Introduced in late 2007, PTI is sponsored by PMA, the United Fresh Produce Association, the Canadian Produce Marketing Association and GS1 US. The industry effort had a goal of case-level electronic traceability through the supply chain by the end of 2012. PTI leaders continue to work toward that unmet goal, but industry adoption is spotty.
Treacy said that the report recommends that all regulated foods — and companies that handle them — be subject to the traceability rules. The Institute of Food Technologists also recommends that FDA accept electronic records during traceback investigations.
“That is really going to speed up FDA’s ability to eliminate people who aren’t involved in the traceback,” Treacy said, leading to reduction in costs and scope of recalls.
Following the comment period, the FDA will submit recommendations about record-keeping/traceability to Congress, he said.
“If there were some people waiting to implement PTI until they heard where FDA was going, will this move some of them? Yes,” Treacy said, who encourages companies to move ahead on PTI processes.
“The earlier you do it, the more chance you have to make it a benefit to your business,”he said.
The report also includes some of the costs and benefits related to the Produce Traceability Initiative. For example, a Mexican tomato grower/exporter who ships 100,000 cases a year told the institute researchers that it cost him $5,500 to implement PTI.
“Everybody thinks (PTI) is a multi-million dollar investment and is going to put the small guy out of business,” Treacy said. “No, it’s not.”
Treacy said he expects more retailers in coming months will ask their suppliers to be PTI compliant.
With the institute’s recommendations now in hand, the FDA will still have to decide how they will proceed record keeping regulations, said William Kanitz, president of Venice, Fla.-based ScoringAg. Kanitz said the IFT report acknowledged the need for extensive outreach and education once regulations are issued.
*Recommendations of “Pilot Projects for Improving Product Tracing along the Food Supply System:”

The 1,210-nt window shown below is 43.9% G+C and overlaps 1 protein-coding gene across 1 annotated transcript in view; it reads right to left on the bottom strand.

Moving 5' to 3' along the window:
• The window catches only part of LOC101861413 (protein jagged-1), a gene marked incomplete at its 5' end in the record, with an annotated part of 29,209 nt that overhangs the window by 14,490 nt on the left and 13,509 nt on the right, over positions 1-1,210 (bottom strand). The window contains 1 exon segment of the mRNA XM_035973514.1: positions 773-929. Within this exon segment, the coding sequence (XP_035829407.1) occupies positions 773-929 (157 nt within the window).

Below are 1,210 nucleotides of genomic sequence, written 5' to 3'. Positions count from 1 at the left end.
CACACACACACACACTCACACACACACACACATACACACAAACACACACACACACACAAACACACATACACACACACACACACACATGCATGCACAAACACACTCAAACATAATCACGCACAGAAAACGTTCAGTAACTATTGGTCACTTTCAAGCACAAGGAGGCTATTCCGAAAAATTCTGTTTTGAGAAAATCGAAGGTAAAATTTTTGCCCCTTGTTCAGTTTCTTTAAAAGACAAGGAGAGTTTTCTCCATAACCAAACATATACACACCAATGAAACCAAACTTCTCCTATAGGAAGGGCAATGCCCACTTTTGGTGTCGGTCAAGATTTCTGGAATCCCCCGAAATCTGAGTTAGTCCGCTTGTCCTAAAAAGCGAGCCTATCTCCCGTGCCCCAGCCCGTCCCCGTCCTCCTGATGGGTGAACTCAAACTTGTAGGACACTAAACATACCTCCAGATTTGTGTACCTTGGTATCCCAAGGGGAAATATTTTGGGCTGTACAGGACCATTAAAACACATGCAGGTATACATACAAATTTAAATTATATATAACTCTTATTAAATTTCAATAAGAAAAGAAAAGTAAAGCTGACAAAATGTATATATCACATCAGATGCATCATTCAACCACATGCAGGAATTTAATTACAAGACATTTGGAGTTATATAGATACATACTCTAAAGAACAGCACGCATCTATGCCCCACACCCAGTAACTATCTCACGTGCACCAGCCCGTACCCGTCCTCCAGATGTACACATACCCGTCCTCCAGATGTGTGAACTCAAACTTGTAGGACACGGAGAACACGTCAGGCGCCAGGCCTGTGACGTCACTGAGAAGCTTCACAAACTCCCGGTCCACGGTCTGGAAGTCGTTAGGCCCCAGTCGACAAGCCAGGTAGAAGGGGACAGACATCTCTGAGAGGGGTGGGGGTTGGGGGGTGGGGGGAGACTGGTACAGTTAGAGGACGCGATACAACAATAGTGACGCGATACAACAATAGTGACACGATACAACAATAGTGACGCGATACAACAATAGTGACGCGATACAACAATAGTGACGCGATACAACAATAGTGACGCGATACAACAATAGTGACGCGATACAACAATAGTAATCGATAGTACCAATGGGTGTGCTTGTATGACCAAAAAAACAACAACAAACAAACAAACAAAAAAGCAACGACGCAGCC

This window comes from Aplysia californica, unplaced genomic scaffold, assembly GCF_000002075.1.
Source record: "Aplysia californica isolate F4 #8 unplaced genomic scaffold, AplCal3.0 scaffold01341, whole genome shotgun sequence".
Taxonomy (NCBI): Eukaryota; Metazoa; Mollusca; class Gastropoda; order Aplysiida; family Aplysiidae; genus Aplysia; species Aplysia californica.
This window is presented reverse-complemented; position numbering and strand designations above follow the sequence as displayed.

- IFT recommends that FDA establish a uniform set of recordkeeping requirements for all FDA-regulated foods and not permit exemptions to recordkeeping requirements based on risk classification.
- FDA should require firms that manufacture, process, pack, transport, distribute, receive, hold, or import food to identify and maintain records of Critical Tracking Events and Key Data Elements as determined by FDA.
- Each member of the food supply chain should be required to develop, document, and exercise a product tracing plan.
- FDA should encourage current industry-led initiatives and issue an Advance Notice of Proposed Rulemaking or use other similar mechanisms to seek stakeholder input.
- FDA should clearly and more consistently articulate and communicate to industry the information it needs to conduct product tracing investigations.
- FDA should develop standardized electronic mechanisms for the reporting and acquiring of Critical Tracking Events and Key Data Elements during product tracing investigations.
- FDA should accept summarized Critical Tracking Events and Key Data Elements data that are submitted through standardized reporting mechanisms and initiate investigations based on such data.
- If available, FDA should request more than one level of tracing data.
- FDA should consider adopting a technology platform that would allow efficient aggregation and analysis of data submitted in response to a request from regulatory officials. The technology platform should be accessible to other regulatory entities.
- FDA should coordinate traceback investigations and develop response protocols between state and local health and regulatory agencies, using existing commissioning and credentialing processes. In addition, FDA should formalize the use of industry subject matter experts in product tracing investigations.